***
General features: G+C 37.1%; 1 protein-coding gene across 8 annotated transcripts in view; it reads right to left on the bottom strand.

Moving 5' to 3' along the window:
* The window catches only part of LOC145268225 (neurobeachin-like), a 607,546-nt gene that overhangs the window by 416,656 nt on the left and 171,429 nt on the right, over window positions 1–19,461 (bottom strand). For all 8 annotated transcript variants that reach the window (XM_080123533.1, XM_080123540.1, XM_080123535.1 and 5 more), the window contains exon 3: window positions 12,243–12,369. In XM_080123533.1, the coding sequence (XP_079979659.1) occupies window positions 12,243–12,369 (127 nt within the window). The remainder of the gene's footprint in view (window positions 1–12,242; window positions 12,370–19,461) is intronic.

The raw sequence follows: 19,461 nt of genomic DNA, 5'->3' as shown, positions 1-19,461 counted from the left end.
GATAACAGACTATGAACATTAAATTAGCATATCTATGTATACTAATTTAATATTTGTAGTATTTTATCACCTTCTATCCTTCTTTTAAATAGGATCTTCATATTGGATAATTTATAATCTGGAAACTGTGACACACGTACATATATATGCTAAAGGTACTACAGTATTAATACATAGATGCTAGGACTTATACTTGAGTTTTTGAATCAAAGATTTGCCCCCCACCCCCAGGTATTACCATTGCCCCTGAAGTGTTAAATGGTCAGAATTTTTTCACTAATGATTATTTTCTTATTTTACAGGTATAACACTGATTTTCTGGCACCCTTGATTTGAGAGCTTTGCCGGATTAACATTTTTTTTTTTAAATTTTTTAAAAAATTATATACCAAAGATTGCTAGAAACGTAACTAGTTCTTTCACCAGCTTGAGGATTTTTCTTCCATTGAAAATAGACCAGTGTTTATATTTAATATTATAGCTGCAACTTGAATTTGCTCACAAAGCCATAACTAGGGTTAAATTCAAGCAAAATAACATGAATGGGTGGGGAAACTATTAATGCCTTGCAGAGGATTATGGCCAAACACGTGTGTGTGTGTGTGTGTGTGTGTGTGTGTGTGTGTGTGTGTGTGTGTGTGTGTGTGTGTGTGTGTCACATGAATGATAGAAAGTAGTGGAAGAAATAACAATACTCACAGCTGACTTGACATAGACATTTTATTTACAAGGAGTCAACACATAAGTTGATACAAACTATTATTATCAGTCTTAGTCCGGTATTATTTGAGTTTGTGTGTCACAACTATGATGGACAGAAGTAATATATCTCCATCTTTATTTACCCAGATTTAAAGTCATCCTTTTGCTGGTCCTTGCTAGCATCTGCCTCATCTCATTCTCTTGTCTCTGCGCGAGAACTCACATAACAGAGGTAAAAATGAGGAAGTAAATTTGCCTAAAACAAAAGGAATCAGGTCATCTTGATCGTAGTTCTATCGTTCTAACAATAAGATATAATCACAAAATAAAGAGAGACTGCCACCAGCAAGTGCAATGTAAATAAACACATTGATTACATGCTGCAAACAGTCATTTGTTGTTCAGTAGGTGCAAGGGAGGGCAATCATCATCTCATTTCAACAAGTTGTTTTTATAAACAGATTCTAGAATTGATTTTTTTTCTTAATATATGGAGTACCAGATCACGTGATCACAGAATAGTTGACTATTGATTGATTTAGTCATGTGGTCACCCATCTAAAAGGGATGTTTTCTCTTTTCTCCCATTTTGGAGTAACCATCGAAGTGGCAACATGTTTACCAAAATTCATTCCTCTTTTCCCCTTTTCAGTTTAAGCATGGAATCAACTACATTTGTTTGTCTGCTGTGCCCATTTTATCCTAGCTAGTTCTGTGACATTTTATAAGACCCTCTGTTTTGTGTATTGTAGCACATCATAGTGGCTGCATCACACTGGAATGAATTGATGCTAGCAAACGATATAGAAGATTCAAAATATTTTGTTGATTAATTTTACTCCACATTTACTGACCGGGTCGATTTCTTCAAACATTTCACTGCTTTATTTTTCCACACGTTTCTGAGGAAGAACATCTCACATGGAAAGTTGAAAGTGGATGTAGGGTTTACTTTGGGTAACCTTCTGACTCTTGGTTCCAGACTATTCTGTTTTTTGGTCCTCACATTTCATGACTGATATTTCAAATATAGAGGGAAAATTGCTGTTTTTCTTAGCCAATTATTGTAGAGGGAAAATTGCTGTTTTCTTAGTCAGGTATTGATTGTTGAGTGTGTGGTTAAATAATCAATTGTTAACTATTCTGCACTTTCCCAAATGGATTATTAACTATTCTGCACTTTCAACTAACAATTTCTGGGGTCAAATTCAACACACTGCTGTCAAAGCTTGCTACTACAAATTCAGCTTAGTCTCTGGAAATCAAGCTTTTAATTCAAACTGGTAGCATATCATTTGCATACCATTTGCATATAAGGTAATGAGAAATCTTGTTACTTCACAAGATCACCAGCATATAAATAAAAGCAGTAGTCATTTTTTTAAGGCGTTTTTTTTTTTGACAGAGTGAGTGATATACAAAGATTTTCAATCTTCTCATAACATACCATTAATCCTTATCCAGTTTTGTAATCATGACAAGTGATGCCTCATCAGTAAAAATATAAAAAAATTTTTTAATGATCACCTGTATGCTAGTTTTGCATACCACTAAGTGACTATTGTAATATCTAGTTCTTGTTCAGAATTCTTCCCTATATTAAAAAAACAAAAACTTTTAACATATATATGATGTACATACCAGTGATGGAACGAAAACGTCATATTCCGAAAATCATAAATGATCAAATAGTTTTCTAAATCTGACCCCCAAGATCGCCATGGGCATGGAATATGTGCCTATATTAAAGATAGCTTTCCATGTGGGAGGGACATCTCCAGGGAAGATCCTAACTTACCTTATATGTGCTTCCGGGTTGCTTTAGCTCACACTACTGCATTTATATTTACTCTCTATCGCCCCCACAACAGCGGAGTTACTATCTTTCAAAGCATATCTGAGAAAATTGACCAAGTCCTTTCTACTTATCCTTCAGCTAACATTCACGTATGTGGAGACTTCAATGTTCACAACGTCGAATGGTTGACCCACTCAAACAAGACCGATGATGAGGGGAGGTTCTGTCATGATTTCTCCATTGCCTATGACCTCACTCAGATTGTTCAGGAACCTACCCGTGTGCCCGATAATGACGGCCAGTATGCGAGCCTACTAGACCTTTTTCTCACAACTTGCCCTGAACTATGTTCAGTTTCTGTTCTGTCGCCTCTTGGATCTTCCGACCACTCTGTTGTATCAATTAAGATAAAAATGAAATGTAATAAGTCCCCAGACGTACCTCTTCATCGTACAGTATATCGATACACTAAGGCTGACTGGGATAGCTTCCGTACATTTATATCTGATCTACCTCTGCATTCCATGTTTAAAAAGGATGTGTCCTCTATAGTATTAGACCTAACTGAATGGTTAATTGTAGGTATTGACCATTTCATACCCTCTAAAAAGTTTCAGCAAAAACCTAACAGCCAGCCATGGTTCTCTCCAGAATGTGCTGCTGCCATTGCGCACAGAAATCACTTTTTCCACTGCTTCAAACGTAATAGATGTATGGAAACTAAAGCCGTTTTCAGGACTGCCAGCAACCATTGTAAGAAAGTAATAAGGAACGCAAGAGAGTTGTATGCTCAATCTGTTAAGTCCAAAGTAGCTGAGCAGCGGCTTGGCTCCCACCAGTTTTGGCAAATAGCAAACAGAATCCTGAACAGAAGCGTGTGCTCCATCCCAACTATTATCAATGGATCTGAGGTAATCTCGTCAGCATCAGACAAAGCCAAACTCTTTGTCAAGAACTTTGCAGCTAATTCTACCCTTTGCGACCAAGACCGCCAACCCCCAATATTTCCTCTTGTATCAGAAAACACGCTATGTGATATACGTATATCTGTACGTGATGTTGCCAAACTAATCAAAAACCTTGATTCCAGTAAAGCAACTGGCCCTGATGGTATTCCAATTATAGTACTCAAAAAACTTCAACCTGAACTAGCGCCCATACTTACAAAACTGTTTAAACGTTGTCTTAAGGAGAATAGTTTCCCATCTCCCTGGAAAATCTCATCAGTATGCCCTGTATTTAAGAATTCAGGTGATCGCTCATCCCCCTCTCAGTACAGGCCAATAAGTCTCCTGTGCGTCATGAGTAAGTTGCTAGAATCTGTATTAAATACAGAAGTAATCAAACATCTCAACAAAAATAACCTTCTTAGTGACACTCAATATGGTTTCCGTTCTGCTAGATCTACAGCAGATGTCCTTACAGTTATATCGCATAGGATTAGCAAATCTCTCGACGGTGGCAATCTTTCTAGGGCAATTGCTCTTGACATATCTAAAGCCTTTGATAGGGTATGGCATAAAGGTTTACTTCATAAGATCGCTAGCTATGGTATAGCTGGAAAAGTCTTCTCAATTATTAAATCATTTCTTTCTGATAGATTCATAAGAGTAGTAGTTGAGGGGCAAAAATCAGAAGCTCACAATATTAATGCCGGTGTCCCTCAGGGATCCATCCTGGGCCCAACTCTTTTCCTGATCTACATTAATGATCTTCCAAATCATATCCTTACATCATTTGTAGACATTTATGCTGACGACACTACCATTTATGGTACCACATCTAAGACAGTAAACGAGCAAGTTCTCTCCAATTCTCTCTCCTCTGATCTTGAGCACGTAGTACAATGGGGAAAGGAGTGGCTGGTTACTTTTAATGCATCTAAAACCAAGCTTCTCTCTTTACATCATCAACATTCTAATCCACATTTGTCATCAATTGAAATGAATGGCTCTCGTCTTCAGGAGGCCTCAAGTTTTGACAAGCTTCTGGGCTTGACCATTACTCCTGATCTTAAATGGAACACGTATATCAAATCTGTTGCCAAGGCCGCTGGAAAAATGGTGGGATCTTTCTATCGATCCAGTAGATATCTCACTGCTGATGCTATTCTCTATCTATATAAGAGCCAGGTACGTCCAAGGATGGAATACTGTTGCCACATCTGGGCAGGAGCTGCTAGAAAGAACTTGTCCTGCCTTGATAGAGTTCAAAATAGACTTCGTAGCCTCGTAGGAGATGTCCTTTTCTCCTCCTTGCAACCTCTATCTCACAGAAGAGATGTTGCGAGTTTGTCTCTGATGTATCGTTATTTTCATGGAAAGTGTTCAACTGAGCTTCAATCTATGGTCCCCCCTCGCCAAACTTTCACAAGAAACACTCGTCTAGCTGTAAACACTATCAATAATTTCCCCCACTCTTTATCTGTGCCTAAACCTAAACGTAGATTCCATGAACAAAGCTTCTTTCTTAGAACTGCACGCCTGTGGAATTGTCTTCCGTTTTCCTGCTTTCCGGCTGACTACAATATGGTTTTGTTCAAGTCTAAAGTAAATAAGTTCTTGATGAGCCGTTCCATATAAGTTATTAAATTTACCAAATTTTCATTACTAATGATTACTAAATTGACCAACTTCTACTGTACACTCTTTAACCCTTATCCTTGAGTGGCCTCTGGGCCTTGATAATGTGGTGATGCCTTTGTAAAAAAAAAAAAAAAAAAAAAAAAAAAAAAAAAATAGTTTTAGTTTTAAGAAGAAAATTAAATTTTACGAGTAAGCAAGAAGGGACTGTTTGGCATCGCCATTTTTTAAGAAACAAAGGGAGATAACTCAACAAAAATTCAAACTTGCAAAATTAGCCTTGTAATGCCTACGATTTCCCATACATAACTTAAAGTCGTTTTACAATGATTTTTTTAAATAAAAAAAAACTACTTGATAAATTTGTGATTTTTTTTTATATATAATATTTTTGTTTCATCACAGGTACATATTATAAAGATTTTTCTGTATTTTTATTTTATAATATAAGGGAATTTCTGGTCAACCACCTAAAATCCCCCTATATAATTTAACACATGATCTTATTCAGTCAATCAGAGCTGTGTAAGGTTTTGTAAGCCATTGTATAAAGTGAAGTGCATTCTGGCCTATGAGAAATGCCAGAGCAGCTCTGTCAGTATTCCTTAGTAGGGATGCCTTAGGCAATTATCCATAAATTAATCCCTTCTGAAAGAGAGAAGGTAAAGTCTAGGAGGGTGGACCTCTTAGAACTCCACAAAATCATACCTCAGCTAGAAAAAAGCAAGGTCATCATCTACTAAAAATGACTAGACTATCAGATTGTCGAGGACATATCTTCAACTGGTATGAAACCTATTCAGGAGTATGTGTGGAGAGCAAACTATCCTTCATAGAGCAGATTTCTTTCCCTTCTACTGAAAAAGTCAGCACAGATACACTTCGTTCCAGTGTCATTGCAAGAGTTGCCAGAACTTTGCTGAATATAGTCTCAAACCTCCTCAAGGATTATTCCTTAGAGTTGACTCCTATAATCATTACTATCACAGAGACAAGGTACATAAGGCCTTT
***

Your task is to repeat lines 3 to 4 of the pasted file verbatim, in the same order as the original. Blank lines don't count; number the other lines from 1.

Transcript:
* The window catches only part of LOC145268225 (neurobeachin-like), a 607,546-nt gene that overhangs the window by 416,656 nt on the left and 171,429 nt on the right, over window positions 1–19,461 (bottom strand). For all 8 annotated transcript variants that reach the window (XM_080123533.1, XM_080123540.1, XM_080123535.1 and 5 more), the window contains exon 3: window positions 12,243–12,369. In XM_080123533.1, the coding sequence (XP_079979659.1) occupies window positions 12,243–12,369 (127 nt within the window). The remainder of the gene's footprint in view (window positions 1–12,242; window positions 12,370–19,461) is intronic.

The raw sequence follows: 19,461 nt of genomic DNA, 5'->3' as shown, positions 1-19,461 counted from the left end.